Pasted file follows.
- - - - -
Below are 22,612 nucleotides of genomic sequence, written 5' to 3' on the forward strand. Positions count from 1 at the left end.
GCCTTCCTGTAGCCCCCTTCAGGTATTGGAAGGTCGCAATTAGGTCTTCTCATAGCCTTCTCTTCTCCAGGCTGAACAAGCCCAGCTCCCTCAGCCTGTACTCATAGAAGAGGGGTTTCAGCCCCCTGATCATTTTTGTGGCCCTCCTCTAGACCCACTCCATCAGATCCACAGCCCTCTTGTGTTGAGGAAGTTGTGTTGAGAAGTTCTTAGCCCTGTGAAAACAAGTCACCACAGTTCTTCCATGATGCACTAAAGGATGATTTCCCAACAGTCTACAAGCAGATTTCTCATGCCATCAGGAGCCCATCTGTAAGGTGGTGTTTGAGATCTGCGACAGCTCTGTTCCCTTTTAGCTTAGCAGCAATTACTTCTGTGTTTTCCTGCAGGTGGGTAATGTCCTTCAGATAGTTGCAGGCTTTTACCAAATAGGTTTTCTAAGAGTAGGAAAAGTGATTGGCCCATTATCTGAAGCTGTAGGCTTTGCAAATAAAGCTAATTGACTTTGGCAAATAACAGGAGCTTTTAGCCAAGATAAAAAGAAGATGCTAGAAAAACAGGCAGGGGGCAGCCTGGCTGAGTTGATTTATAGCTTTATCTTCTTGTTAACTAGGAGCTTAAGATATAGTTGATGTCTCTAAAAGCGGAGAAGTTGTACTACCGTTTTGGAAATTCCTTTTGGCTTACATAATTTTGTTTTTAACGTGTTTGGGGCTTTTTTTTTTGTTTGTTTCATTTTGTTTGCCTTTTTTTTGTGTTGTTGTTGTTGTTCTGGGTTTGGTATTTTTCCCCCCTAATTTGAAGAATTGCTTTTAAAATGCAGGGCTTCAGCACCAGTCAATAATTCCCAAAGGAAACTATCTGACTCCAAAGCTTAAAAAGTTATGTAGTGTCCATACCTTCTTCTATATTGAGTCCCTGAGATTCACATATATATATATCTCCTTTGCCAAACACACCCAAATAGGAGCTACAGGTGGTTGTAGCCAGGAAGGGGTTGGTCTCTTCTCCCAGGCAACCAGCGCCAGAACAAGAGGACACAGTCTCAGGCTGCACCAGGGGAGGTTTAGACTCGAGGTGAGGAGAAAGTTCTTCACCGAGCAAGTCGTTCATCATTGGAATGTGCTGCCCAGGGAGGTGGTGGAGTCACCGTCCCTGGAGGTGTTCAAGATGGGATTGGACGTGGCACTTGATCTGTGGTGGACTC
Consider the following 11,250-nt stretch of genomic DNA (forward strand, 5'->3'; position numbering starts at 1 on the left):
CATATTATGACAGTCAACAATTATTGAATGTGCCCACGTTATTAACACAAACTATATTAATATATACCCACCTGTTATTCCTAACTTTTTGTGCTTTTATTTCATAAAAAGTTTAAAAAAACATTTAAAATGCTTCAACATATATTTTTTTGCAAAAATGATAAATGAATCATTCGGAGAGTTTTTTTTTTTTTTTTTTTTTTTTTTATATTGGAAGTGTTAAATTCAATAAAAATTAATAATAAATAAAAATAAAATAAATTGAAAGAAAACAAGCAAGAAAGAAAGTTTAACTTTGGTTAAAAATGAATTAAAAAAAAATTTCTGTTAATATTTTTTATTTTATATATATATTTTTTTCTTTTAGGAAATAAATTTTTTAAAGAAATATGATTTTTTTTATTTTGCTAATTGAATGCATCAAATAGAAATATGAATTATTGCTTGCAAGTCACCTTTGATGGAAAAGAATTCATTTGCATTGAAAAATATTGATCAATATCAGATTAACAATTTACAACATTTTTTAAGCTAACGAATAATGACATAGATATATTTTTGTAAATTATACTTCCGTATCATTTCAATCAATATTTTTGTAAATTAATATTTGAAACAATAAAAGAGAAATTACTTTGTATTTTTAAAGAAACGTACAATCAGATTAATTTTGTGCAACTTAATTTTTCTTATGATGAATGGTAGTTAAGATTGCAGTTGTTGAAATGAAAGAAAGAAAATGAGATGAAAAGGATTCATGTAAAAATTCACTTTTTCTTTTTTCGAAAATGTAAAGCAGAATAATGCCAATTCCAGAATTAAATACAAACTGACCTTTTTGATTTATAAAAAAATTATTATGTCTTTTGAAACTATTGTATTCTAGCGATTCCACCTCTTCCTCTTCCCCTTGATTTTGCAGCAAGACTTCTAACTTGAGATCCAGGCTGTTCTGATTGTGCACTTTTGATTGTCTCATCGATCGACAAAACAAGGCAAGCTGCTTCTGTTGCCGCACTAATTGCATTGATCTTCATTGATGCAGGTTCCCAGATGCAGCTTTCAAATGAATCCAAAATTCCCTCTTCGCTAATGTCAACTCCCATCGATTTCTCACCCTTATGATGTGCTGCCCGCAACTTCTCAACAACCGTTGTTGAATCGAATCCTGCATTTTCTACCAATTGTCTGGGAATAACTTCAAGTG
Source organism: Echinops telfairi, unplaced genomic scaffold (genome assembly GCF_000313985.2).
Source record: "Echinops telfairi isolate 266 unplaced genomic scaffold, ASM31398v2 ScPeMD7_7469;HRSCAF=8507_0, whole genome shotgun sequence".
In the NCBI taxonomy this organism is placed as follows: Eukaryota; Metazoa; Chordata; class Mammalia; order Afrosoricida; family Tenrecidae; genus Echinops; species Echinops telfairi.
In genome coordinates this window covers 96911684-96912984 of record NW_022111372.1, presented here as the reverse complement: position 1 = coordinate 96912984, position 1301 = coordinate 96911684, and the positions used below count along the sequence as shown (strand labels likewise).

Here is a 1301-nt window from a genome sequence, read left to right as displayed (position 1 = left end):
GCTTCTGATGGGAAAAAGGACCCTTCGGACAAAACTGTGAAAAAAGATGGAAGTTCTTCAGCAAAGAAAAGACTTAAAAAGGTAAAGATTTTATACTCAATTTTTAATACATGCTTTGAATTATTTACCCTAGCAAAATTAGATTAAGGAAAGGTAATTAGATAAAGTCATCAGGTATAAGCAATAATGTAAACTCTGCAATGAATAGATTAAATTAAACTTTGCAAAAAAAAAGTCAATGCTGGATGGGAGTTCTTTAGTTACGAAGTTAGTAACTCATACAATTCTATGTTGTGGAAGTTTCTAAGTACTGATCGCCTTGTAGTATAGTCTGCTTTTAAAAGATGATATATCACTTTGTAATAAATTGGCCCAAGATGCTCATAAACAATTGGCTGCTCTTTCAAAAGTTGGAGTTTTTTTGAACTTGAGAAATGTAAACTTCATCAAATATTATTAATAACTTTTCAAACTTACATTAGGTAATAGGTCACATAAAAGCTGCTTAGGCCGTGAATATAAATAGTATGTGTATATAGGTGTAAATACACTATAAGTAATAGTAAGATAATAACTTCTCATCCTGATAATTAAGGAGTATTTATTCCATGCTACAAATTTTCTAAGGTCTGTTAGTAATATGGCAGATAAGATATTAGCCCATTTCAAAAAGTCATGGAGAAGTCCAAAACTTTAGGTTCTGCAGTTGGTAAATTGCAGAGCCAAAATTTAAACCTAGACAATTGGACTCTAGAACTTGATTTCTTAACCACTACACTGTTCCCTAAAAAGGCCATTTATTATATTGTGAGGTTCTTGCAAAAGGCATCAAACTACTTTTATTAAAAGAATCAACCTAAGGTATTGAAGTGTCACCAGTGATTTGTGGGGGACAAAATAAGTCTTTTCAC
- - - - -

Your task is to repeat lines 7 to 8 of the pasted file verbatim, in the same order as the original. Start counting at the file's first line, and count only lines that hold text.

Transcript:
In the NCBI taxonomy this organism is placed as follows: Eukaryota; Metazoa; Chordata; class Mammalia; order Afrosoricida; family Tenrecidae; genus Echinops; species Echinops telfairi.
In genome coordinates this window covers 96911684-96912984 of record NW_022111372.1, presented here as the reverse complement: position 1 = coordinate 96912984, position 1301 = coordinate 96911684, and the positions used below count along the sequence as shown (strand labels likewise).